Fitness Boosts Effects of Statins

November 28, 2012

WASHINGTON DC — Combining treatment with statins with better physical fitness can boost survival in patients with dyslipidemia, a new prospective cohort study illustrates [1].

Following a group of veterans with dyslipidemia for an average of 10 years, Dr Peter F Kokkinos (Veterans Affairs Medical Center, Washington DC) and colleagues show that both statin therapy and increased fitness lower mortality significantly and independently of other clinical characteristics. The study is the first to look at this issue and "offers some unique and clinically relevant information," they say. "The combination of statin treatment and an exercise capacity of more than 5 [peak metabolic equivalents] METs lowers mortality risk substantially more than either alone."

 
Better fitness improves survival significantly and is a valuable additional treatment or an alternative when statins cannot be taken.
 

In an accompanying editorial [2], Dr Pedro C Hallal (Federal University of Pelotas, Brazil) and Dr I-Min Lee (Brigham and Women's Hospital, Boston, MA) say Kokkinos and colleagues "add to the large body of work on the benefits of physical activity or fitness for health. Irrespective of whether patients were prescribed statins, the physically fittest participants had a 60% to 70% reduction in all-cause mortality rates during follow-up, compared with the least fit."

They call for much more emphasis to be put on physical activity: not only should prescribing exercise become routine clinical practice, but "concerted efforts" to promote fitness are needed from the medical profession, society, and governments, they assert. Kokkinos agrees: "While treatment with statins is important, better fitness improves survival significantly and is a valuable additional treatment or an alternative when statins cannot be taken," he says in a statement [3].

Highly Fit on Statins Had 70% Reduction in Mortality Compared With Unfit

Kokkinos and colleagues assessed 10 043 veterans with dyslipidemia (mean age 58.8 years) from VA medical centers in Palo Alto, CA and Washington DC who had an exercise tolerance test between 1986 and 2011.

Individuals were assigned to one of four fitness categories based on METs achieved during exercise testing and eight categories based on fitness status and statin treatment. The primary end point was all-cause mortality adjusted for age, body-mass index, ethnic origin, sex, history of cardiovascular disease, cardiovascular drugs, and cardiovascular risk factors. They ascertained mortality from VA records on December 31, 2011.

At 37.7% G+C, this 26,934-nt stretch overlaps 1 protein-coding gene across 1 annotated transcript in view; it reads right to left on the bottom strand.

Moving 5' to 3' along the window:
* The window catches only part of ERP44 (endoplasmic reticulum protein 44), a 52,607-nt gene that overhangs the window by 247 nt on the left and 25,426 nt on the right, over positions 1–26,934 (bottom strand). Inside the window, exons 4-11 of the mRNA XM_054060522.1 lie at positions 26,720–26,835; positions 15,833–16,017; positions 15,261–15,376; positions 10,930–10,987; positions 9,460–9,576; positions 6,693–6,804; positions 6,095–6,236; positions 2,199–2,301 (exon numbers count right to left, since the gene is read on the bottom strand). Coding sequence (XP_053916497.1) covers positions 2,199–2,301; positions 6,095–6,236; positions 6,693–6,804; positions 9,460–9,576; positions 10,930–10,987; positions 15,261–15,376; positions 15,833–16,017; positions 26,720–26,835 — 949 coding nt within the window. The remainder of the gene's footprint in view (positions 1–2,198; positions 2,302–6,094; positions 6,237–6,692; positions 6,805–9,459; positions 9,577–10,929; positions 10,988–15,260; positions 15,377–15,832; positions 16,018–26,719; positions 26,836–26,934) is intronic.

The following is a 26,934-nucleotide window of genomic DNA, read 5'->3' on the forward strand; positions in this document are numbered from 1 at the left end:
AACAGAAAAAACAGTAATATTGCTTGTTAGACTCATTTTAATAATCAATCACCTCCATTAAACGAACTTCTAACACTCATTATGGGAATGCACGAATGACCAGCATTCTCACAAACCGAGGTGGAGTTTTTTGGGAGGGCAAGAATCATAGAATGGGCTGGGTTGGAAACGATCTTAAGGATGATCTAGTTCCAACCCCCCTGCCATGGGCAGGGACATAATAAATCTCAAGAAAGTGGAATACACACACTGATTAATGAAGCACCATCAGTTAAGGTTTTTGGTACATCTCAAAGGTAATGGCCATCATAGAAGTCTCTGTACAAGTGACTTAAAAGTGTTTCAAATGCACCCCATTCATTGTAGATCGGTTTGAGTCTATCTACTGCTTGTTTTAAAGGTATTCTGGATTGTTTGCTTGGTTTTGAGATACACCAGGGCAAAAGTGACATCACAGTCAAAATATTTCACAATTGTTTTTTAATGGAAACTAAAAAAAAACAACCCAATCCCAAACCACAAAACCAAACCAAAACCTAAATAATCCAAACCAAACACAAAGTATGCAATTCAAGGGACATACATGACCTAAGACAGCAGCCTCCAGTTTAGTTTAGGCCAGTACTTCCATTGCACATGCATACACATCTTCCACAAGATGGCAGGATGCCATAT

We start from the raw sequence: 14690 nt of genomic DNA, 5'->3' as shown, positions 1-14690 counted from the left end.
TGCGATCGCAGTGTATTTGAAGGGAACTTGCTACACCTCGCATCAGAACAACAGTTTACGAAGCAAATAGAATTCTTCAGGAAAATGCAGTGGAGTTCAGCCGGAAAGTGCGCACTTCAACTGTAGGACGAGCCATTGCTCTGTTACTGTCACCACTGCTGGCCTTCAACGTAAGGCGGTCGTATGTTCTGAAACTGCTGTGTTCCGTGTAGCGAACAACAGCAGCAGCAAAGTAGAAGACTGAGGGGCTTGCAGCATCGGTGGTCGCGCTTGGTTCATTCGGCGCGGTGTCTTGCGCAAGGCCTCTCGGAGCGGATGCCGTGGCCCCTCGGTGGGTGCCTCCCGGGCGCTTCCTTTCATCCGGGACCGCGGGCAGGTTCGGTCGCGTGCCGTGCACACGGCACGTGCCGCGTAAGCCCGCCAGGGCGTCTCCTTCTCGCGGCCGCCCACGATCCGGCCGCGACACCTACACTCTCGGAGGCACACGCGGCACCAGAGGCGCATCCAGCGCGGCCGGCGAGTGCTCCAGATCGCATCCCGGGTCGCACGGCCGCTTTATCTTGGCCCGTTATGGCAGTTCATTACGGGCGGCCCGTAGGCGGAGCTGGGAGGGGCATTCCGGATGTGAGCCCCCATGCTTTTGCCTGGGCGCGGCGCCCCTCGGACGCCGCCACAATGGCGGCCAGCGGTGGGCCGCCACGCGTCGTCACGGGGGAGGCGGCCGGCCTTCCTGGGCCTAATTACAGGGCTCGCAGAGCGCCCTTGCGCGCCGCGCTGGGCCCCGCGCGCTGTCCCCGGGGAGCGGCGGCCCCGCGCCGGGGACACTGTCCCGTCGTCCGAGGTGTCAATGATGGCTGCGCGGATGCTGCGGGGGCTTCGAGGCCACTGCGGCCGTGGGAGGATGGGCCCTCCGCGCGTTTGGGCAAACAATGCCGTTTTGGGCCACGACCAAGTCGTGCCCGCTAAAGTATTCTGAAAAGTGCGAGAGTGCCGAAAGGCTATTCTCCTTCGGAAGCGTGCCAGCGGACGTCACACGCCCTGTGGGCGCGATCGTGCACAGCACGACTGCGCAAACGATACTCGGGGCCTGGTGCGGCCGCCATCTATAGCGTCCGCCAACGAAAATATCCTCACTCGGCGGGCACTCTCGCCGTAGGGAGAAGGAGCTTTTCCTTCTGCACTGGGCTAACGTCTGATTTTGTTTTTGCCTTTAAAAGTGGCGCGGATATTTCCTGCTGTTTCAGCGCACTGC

During a median follow-up of 10 years, 2318 participants died. Mortality risk was 18.5% (935/5046) in people taking statins vs 27.7% (1386/4997) in those not taking statins (p<0.0001).

In patients who took statins, risk of death decreased as fitness increased; for highly fit individuals (>9 METs; n=694), the hazard ratio was 0.30 (p<0.0001) compared with the least fit (<5 METs; HR=1.00, n=1060).

Highly Fit Not on Statins Had 50% Lower Mortality Than Unfit on Statins

For those not treated with statins, the HR for least fit participants (n=1024) was 1.35 (p<0.0001), and this progressively decreased to 0.53 (p<0.0001) for those in the highest fitness category (n=1498) compared with the least-fit group treated with statins.

"Strikingly, patients not prescribed statins but who were highly fit still had a significantly lower risk of mortality than those taking statins . . . who were unfit," note Hallal and Lee.

They go on to lament the "undervaluation of physical activity in clinical practice." For example, a survey in Brazil showed that 71% of patients had never been prescribed physical activity in a medical consultation. "If clear and equivalent health benefits can be achieved through being physically active or fit, prescription of physical activity should be placed on a par with drug prescription," they note. Plus, the cost of becoming physically active is "probably lower" than that of buying drugs, and there are few side effects associated with becoming fit, they note.

 
If clear and equivalent health benefits can be achieved through being physically active or fit, prescription of physical activity should be placed on a par with drug prescription.
 

And not all patients with dyslipidemia will be prescribed statins, nor will all those who are prescribed statins take them, the editorialists add.

Kokkinos agrees, noting that the exercise capacity necessary to achieve protection that is much the same as or even greater than that achieved by statin treatment in unfit individuals "is feasible for many middle-aged and older adults through moderate-intensity physical activity such as walking, gardening, and gym classes."

The authors and editorialists have no conflicts of interest.

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